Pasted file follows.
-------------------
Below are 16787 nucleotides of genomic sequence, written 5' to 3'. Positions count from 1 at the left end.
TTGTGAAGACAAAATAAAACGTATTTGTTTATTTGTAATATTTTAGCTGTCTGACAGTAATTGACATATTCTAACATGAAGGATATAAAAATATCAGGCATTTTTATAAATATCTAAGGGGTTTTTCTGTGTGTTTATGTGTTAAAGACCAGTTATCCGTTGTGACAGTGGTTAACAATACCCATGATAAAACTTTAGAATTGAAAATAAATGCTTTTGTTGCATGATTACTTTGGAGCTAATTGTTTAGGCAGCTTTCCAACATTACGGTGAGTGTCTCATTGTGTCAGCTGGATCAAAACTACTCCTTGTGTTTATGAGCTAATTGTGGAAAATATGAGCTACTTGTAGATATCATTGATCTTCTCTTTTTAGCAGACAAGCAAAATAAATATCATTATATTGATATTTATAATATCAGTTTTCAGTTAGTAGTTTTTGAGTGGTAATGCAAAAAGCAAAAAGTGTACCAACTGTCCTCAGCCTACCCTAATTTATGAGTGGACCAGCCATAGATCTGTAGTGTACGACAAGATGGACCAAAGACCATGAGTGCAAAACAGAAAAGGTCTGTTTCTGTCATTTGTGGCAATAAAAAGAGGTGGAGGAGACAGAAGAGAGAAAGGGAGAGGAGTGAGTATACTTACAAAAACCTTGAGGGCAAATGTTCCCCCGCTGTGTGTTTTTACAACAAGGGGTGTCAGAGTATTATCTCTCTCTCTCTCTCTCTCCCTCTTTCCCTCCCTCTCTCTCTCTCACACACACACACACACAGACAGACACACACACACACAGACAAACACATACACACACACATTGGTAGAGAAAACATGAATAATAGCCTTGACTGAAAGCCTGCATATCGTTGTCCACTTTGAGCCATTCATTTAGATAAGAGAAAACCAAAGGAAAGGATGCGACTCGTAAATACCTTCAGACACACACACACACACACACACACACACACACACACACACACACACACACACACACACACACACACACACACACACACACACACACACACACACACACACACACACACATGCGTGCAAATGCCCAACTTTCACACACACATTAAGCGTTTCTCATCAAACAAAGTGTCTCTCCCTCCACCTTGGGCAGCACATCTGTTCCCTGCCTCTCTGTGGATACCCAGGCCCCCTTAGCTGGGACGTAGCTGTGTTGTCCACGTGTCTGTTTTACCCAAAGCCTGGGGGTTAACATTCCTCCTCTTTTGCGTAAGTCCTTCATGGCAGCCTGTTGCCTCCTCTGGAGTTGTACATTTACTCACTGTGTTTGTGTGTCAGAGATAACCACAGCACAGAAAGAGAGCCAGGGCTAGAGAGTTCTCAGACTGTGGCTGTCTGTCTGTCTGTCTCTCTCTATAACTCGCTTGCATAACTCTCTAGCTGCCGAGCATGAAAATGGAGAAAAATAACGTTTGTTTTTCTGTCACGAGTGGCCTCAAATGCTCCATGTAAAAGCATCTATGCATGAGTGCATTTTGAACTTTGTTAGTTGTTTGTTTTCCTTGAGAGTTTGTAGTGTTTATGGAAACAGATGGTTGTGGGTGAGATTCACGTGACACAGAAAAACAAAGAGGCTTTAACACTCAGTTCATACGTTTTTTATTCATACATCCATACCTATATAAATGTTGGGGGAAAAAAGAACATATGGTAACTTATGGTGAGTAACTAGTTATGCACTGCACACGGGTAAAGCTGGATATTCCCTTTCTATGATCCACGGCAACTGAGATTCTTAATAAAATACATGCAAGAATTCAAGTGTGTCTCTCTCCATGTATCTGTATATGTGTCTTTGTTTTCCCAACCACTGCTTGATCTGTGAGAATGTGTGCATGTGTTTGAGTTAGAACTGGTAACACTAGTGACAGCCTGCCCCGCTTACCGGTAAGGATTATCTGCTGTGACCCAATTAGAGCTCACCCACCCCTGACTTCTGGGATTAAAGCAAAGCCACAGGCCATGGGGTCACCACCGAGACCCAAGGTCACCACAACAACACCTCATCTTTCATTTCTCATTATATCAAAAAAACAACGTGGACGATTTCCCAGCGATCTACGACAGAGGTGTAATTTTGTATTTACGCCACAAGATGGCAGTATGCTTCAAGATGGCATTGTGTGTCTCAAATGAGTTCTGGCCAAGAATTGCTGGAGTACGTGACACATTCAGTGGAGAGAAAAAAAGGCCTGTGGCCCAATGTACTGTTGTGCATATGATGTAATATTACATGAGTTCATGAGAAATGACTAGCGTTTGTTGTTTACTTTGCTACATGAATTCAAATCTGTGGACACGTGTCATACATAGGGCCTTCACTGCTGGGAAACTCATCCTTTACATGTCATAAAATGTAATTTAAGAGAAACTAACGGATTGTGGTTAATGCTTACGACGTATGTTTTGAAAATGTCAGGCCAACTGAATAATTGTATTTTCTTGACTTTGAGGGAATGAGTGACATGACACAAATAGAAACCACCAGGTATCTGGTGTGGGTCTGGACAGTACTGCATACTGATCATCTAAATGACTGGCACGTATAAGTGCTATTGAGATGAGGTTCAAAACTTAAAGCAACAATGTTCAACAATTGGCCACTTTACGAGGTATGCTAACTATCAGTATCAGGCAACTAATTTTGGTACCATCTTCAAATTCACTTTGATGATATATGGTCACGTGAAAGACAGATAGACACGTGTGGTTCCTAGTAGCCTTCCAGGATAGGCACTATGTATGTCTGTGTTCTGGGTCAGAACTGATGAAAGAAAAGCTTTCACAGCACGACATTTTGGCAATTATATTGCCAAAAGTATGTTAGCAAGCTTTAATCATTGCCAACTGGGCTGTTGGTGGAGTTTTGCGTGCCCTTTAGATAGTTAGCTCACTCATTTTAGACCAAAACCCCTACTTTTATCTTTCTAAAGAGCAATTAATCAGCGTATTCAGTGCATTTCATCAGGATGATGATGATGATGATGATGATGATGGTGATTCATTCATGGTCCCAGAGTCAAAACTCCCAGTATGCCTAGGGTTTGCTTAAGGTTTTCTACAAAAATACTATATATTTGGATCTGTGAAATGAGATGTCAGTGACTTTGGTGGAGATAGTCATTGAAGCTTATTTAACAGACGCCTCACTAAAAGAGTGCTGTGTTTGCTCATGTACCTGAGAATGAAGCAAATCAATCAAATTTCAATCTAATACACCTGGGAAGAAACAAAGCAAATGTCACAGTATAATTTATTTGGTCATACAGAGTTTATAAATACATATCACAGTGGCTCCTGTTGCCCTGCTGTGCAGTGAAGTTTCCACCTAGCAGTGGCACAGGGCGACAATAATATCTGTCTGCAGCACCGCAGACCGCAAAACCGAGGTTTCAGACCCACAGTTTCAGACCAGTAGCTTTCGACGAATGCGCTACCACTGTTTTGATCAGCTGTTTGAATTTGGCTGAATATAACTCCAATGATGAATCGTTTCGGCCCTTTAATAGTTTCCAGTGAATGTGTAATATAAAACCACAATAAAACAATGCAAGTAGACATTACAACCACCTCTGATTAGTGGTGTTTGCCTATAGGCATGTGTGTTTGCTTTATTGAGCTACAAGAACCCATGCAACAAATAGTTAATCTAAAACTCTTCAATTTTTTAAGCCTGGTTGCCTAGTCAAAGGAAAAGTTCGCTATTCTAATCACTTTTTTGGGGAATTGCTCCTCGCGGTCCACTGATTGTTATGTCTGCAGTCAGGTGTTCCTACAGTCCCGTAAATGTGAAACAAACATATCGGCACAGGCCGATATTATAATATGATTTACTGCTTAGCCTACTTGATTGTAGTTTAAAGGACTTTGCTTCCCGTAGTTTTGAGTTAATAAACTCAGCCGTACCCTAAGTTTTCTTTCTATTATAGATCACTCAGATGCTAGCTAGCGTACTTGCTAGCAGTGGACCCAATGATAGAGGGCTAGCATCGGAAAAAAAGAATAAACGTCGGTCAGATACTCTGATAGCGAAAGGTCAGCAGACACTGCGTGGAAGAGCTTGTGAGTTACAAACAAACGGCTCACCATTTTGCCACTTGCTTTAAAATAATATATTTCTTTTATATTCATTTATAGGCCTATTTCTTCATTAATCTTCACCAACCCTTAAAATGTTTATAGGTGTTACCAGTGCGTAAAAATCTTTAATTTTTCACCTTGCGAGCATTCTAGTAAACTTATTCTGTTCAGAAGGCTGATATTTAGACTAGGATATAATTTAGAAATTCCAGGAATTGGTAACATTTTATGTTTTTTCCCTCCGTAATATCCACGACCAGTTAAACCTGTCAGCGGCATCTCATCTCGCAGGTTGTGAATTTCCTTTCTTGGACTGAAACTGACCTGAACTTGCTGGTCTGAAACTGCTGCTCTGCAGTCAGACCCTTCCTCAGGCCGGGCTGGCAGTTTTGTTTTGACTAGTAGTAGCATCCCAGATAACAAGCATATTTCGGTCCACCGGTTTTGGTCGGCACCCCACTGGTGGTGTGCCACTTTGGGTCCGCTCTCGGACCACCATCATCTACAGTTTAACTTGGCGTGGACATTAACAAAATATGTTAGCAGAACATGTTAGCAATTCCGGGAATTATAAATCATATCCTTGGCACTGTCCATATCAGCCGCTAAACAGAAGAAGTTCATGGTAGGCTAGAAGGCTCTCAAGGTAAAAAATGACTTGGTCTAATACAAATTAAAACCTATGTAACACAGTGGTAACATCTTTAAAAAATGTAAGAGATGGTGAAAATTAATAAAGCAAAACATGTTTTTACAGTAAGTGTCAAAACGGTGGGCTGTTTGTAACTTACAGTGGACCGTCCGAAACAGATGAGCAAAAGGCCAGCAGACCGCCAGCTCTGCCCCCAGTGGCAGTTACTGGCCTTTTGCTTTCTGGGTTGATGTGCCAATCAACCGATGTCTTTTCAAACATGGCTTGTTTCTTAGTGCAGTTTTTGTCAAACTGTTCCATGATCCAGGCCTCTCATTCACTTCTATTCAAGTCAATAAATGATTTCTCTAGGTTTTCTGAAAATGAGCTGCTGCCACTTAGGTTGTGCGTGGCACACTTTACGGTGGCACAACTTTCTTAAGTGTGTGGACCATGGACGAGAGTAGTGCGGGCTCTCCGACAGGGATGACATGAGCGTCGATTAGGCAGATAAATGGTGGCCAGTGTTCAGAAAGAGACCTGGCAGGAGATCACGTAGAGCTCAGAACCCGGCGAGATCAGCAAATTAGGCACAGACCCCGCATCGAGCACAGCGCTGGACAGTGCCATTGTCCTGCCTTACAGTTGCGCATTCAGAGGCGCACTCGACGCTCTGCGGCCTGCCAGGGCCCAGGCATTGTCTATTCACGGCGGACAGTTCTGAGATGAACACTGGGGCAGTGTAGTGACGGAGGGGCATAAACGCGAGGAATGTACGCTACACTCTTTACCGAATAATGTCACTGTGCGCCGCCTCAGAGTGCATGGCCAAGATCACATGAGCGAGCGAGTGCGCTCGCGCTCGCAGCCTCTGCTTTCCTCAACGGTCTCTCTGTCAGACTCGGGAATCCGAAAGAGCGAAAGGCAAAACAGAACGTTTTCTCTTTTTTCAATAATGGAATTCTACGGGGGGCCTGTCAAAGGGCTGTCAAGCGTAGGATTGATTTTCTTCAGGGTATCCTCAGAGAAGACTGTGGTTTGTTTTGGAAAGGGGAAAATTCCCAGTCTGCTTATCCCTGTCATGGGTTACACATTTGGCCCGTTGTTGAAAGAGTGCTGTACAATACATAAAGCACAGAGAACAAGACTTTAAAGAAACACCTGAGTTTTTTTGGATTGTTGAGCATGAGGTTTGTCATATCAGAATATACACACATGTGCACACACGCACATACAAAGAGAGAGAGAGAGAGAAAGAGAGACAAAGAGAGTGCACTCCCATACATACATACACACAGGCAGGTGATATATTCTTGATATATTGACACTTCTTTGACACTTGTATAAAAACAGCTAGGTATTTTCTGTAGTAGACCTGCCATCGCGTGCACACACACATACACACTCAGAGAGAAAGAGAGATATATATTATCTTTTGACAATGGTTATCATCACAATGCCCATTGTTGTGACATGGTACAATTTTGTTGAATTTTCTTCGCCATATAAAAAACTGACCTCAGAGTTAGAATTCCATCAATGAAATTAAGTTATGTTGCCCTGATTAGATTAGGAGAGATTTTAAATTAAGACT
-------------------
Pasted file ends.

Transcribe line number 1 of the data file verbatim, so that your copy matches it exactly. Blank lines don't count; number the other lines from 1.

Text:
Below are 16787 nucleotides of genomic sequence, written 5' to 3'. Positions count from 1 at the left end.